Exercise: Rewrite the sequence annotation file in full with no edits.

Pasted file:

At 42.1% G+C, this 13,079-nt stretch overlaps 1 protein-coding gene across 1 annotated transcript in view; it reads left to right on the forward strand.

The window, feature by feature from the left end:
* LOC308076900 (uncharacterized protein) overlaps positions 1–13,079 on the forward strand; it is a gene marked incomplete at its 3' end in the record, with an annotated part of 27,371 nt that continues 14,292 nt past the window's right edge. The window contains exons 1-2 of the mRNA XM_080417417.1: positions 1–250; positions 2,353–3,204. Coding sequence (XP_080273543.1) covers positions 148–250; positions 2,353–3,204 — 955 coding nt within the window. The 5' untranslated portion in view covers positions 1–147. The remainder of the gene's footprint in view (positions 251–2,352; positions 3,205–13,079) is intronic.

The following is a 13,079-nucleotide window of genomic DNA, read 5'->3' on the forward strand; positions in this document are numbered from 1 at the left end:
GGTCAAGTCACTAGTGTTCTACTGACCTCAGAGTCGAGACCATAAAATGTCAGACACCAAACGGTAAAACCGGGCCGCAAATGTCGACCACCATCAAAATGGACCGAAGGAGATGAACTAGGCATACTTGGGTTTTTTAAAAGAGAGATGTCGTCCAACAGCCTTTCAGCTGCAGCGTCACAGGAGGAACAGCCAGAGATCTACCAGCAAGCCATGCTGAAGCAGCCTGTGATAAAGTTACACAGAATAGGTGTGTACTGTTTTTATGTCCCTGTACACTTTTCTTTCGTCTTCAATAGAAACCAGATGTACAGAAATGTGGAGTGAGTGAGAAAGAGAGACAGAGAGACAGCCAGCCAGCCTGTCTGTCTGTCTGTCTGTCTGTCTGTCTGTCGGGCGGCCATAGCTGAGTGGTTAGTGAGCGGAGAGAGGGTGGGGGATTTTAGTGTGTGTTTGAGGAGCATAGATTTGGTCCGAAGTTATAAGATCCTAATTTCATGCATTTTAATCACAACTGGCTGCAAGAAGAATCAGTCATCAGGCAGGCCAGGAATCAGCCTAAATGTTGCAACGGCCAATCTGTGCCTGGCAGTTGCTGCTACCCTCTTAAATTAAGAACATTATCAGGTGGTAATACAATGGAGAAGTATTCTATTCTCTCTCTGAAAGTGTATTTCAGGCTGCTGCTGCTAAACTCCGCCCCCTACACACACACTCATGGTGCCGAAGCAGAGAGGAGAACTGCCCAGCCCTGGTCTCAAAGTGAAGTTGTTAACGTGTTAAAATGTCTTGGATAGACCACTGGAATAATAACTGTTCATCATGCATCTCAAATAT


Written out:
At 42.1% G+C, this 13,079-nt stretch overlaps 1 protein-coding gene across 1 annotated transcript in view; it reads left to right on the forward strand.

The window, feature by feature from the left end:
* LOC308076900 (uncharacterized protein) overlaps positions 1–13,079 on the forward strand; it is a gene marked incomplete at its 3' end in the record, with an annotated part of 27,371 nt that continues 14,292 nt past the window's right edge. The window contains exons 1-2 of the mRNA XM_080417417.1: positions 1–250; positions 2,353–3,204. Coding sequence (XP_080273543.1) covers positions 148–250; positions 2,353–3,204 — 955 coding nt within the window. The 5' untranslated portion in view covers positions 1–147. The remainder of the gene's footprint in view (positions 251–2,352; positions 3,205–13,079) is intronic.

The following is a 13,079-nucleotide window of genomic DNA, read 5'->3' on the forward strand; positions in this document are numbered from 1 at the left end:
GGTCAAGTCACTAGTGTTCTACTGACCTCAGAGTCGAGACCATAAAATGTCAGACACCAAACGGTAAAACCGGGCCGCAAATGTCGACCACCATCAAAATGGACCGAAGGAGATGAACTAGGCATACTTGGGTTTTTTAAAAGAGAGATGTCGTCCAACAGCCTTTCAGCTGCAGCGTCACAGGAGGAACAGCCAGAGATCTACCAGCAAGCCATGCTGAAGCAGCCTGTGATAAAGTTACACAGAATAGGTGTGTACTGTTTTTATGTCCCTGTACACTTTTCTTTCGTCTTCAATAGAAACCAGATGTACAGAAATGTGGAGTGAGTGAGAAAGAGAGACAGAGAGACAGCCAGCCAGCCTGTCTGTCTGTCTGTCTGTCTGTCTGTCTGTCGGGCGGCCATAGCTGAGTGGTTAGTGAGCGGAGAGAGGGTGGGGGATTTTAGTGTGTGTTTGAGGAGCATAGATTTGGTCCGAAGTTATAAGATCCTAATTTCATGCATTTTAATCACAACTGGCTGCAAGAAGAATCAGTCATCAGGCAGGCCAGGAATCAGCCTAAATGTTGCAACGGCCAATCTGTGCCTGGCAGTTGCTGCTACCCTCTTAAATTAAGAACATTATCAGGTGGTAATACAATGGAGAAGTATTCTATTCTCTCTCTGAAAGTGTATTTCAGGCTGCTGCTGCTAAACTCCGCCCCCTACACACACACTCATGGTGCCGAAGCAGAGAGGAGAACTGCCCAGCCCTGGTCTCAAAGTGAAGTTGTTAACGTGTTAAAATGTCTTGGATAGACCACTGGAATAATAACTGTTCATCATGCATCTCAAATAT